On a theoretical level, the subject of a mass-media product calling for social change emphasizes the notion, as explored by Frankfurt School theorists, of the difficulties, and perhaps the impossibility, of a capitalist economy promoting socio-economic change that challenges its own foundations. That The feminine mystique owed much of its style and substance to US mass magazines suggests its popularity was in part because it did not demand such systemic changes, the characteristic that was immediately noted when it was reviewed by a sociology journal. The book can also be explored from the perspective of the interpretation of individual readers, who brought their own backgrounds and experiences to the book. Nonetheless, however readers interpreted the book, its impact in the US was widespread and included a role as a starting place for many feminists of the period, including those who would later consider themselves to be radical feminists.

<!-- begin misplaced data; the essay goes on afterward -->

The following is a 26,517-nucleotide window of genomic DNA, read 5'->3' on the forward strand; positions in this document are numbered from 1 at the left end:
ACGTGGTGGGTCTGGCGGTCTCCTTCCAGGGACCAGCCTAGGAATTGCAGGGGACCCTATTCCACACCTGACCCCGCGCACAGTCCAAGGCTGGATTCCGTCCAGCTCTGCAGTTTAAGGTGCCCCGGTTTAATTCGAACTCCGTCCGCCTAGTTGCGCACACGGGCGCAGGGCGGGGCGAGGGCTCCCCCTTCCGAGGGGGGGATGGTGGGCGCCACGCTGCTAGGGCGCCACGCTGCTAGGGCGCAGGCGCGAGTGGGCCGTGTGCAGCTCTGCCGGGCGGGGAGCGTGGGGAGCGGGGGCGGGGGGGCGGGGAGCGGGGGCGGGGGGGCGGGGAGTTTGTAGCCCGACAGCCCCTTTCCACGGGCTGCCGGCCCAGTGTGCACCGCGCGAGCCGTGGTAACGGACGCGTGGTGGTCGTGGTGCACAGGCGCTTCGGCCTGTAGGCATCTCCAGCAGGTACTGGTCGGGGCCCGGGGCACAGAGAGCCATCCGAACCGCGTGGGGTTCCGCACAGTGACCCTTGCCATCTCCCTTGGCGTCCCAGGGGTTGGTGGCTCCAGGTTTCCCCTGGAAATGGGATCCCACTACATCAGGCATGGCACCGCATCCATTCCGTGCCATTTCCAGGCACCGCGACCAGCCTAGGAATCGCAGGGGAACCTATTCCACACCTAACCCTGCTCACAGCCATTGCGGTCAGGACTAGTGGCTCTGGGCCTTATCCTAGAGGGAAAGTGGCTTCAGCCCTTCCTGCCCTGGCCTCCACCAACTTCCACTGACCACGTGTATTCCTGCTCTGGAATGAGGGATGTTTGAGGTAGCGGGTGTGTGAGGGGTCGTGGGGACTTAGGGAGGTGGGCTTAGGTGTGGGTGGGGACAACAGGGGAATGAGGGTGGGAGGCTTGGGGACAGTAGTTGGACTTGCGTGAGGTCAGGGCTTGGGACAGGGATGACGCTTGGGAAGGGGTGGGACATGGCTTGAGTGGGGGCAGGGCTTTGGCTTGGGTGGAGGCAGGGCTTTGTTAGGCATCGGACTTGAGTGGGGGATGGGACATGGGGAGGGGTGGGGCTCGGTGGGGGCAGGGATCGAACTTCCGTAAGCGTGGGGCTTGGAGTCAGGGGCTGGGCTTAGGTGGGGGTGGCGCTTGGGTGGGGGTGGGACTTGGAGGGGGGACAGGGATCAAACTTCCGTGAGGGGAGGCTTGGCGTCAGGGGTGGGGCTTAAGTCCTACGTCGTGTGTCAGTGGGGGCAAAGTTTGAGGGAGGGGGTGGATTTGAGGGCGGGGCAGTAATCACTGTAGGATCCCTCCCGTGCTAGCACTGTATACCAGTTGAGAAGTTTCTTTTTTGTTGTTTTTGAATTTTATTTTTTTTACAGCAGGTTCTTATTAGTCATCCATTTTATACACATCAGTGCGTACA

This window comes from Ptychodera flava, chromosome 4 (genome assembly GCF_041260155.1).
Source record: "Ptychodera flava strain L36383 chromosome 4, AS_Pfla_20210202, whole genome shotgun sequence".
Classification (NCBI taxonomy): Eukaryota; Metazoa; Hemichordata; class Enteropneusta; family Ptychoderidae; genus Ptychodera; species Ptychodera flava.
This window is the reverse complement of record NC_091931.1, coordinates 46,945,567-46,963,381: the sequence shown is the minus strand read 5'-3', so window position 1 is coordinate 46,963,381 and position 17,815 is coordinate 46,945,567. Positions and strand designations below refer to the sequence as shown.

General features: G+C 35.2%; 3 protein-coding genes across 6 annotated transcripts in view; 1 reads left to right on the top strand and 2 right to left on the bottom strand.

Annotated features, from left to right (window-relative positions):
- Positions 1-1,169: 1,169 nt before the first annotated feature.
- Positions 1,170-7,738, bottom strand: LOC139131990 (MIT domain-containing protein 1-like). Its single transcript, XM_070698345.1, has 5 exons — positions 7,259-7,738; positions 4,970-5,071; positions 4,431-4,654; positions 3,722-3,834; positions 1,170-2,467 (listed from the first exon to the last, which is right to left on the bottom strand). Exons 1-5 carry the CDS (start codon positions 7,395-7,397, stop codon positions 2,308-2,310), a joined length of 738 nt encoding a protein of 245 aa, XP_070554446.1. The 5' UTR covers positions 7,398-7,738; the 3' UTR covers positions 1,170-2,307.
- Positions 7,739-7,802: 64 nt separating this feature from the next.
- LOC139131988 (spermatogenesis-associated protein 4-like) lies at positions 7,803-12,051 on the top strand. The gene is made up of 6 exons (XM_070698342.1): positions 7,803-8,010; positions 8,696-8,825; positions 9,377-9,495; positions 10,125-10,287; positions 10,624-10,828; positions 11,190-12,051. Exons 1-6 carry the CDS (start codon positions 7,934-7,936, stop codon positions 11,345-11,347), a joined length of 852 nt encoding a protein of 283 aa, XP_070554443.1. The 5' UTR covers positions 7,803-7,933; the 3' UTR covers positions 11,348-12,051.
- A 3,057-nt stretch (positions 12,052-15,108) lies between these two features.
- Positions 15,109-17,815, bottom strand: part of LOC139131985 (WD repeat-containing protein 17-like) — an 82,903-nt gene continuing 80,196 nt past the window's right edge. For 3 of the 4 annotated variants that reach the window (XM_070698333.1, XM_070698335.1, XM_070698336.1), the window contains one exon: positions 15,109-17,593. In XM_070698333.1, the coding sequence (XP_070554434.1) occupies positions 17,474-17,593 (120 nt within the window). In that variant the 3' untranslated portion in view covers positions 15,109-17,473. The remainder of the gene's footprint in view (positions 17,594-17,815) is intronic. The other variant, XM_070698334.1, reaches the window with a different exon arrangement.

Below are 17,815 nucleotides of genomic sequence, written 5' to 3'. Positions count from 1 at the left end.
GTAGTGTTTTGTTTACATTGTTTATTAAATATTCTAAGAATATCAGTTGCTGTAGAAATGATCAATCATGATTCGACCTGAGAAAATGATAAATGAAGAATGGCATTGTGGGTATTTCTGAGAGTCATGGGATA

The intellectual influences on the book included Friedan’s personal background and her interest in Marxism, as well as the direct influences of ideas already articulated in Simone de Beauvoir’s The second sex (1972, 1st pub. 1949), but the discussion here emphasizes a political economy approach in examining how the book was influenced by expanding media markets at the time. These influences included a publishing industry seeking to enlarge the market of suburban women readers; the role of executive women in paperback publishing; and an author who understood the demands of the emerging practice of book promotion and consciously emulated the style and substance of US women’s magazines. It should also be noted that republication of the book by the major British publisher Penguin helped distribute the ideas of the book to an international audience.